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Discussion in 'Some Assembly Required' started by Luke, Sep 6, 2012.
looking good, not much to do now
To Paraphrase Mr. Johnny Cash, it took the whole staff and by the time we got done the title weighed 64 pounds! I got it one piece at a time, and it didn't cost mea dime, it's my '74, 76, 77,........... Deserts sled- mobile!....
FUCK! You beat me to it! And you lyrical quotations were so much more accurate! I guess great minds think alike, and you rock, sir.
I see you shortened the super traps too. Are they fastened on with purpose yet?
Its coming together nicely...
Hmmm...I remember getting nothing but shit from Luke when I had a trailer light on my XR....but that light lasted 10 years and cost about 6 bucks.
The bike looks great!! Cant wait to see it tear up some gravel over in Central Oregon....when we going
Good find! I see MT250 on the list. And I know someone with a project one. And after today just might be persuaded to take a front fender and/or a handlebar in trade.
The stars are drifting. Will they align? Or will I have to get the clamps out again?
I know there isn't, but it sure feels like there's lots.
Half attached. They're clamped to the headers so they won't blow off again, but there's no support yet; as-is the header will break if it's ridden for much distance.
Local first. Is there still a two drink minimum to ride Sandlake on weekends?
Sometimes the sail switch problems mean the blower motor is getting tired.
That makes sense. The inter-web was full of info (mostly good) regarding this issue, main points were making sure the blower motor fan was clean (lots of crud slows it down) and making sure the air flow was unrestricted in hoses etc.
As it turns out, when we tested the switch with an ohm meter, it was definitely faulty, the action inside the switch was pretty "crunchy" and the circuit was intermittent at best. (Much better than finding something only slightly iffy and not knowing if you've found the problem :eek1)
All cleaned and reassembled now and working like a champ. If we ever hookup in our neck of the woods,we can at least keep you guys warm and dry!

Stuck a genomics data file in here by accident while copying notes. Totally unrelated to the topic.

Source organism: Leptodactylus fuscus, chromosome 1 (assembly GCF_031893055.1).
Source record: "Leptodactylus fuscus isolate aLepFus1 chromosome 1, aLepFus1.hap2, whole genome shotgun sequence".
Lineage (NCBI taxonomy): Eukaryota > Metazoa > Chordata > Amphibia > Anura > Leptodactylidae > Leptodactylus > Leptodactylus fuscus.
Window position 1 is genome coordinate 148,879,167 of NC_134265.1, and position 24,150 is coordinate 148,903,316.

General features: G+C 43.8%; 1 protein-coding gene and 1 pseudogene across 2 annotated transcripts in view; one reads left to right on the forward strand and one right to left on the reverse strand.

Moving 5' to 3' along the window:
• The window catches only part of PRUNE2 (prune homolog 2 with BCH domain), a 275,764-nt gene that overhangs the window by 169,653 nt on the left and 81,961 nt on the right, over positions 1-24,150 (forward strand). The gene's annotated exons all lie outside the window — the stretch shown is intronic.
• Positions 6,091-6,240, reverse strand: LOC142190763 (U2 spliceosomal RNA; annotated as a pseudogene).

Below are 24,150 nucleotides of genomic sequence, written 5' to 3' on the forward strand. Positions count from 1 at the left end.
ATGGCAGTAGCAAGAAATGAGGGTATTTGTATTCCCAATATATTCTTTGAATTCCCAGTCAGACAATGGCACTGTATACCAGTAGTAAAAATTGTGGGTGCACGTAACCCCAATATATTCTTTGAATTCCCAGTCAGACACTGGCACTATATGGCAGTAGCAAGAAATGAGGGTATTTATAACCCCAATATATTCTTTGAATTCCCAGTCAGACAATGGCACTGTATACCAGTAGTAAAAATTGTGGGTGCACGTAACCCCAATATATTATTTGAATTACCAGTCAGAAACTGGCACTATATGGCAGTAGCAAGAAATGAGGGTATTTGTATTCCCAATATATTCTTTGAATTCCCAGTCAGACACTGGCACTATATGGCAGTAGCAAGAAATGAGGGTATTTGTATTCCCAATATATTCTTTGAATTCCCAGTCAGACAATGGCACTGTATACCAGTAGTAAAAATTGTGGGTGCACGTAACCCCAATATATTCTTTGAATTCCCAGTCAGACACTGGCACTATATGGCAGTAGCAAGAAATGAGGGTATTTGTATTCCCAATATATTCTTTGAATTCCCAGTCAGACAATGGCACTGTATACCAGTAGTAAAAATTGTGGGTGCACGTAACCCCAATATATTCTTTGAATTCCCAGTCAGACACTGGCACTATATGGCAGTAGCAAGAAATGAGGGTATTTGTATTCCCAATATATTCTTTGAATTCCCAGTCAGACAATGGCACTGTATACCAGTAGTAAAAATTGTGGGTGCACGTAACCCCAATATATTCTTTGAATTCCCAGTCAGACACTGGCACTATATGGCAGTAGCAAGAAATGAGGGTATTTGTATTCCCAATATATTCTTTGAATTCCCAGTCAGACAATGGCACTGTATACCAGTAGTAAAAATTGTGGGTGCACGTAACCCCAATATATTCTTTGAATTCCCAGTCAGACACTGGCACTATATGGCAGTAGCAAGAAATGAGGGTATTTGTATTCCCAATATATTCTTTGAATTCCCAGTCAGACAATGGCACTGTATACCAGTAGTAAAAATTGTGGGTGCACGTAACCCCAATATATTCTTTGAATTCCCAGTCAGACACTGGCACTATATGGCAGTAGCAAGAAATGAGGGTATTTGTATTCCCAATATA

That is UNREAL-----here in the Nanny state of doped out libs the DMV would have referred you to the CHP who would have been waiting with a firing squad.
I can see the DMV clerk now...... "you want to put THAT on the pristine California highways?"
no way would that ever fly here! lol
Believe it or not, you could actually could register a bike like that in CA using form SB100 (special construction vehicles). That's how all the custom-built bikes and cars get license plates. Makes it seem even that much more ridiculous that we can register custom-built vehicles, but cannot convert dirtbikes, doesn't it?
No ride report from Eddieville? You and Doc Sprocket need to give a tiny little update on your race adventures (or mis-adventures---fixed!)
Alrighty; it's been looking like a motorcycle for a while, now it's starting to work like a motorcycle. Lots of detail work to finish, but it's getting there.
Chain slider. Rather than go with a premade one I built one from plastic and aluminum. I built one before for my Husqvarna and it worked out well, so this is a repeat project.
Start with some plastic that's about the right size and clamp it in place:
Then put the other side block on and bolt it all together:
Aluminum side plates were added, and then one of the plastic side plates was cut and some spacers added to line it up with the chain.
As seen above, I also made a sidestand. I was going to stick with the centerstand but it hit the chain guide. Making it miss the chain guide while not sticking way too far down below the bike was going to require completely rebuilding it, so a new sidestand seemed like a better idea. Unfortunately the original sidestand wouldn't work as it hangs too low and would also interfere with the skid plate. The sidestand mount is an extension of the left exhaust hanger.
Start with the mount and pivot:
Attach it to the exhaust mount:
Make sure the sidestand tube goes in the right direction when retracted:
Weld the tube on, cut it to length, add the spring perches:
Finally add a foot and a boot hook:
There was no space on the outside of the sidestand -the exhaust is right there- so the springs are on the inside. Two identical springs are easier to fit than finding a nested pair of springs that would work well. The springs are really easy to install, but have a lot of leverage so they hold the sidestand up well.
Another part to be made was a combination mount for a steering damper,speedometer, and hour meter.
I measured up the parts and made a plan.
The holes were all started using a center bit on the mill then drilled out on the drill press. The press is actually a much better drill than the mill, but is much less precise at starting holes.
The drilling was mostly done but I burnt out the xmas tree bit trying to make the cutout for the steering damper arm. I'll freehand it with the angle grinder when I install the damper.
A quick inner fender to keep back tire from flinging muck into the air filter and coils:
And it was time for a test ride:
I could have taken more pictures, but there wasn't much light left and I was having too much fun riding. It's running really well. Lots of power, and the handling is decent. There are some problems of course, but they're pretty much all tuning issues: jetting, lowering the footpegs, that sort of thing. No 'have to cut the frame' issues. And hopefully I'll get some decent video of this thing running.
Only 33 days until tech inspection in Mexicali!!
That is a great looking side stand, nice work.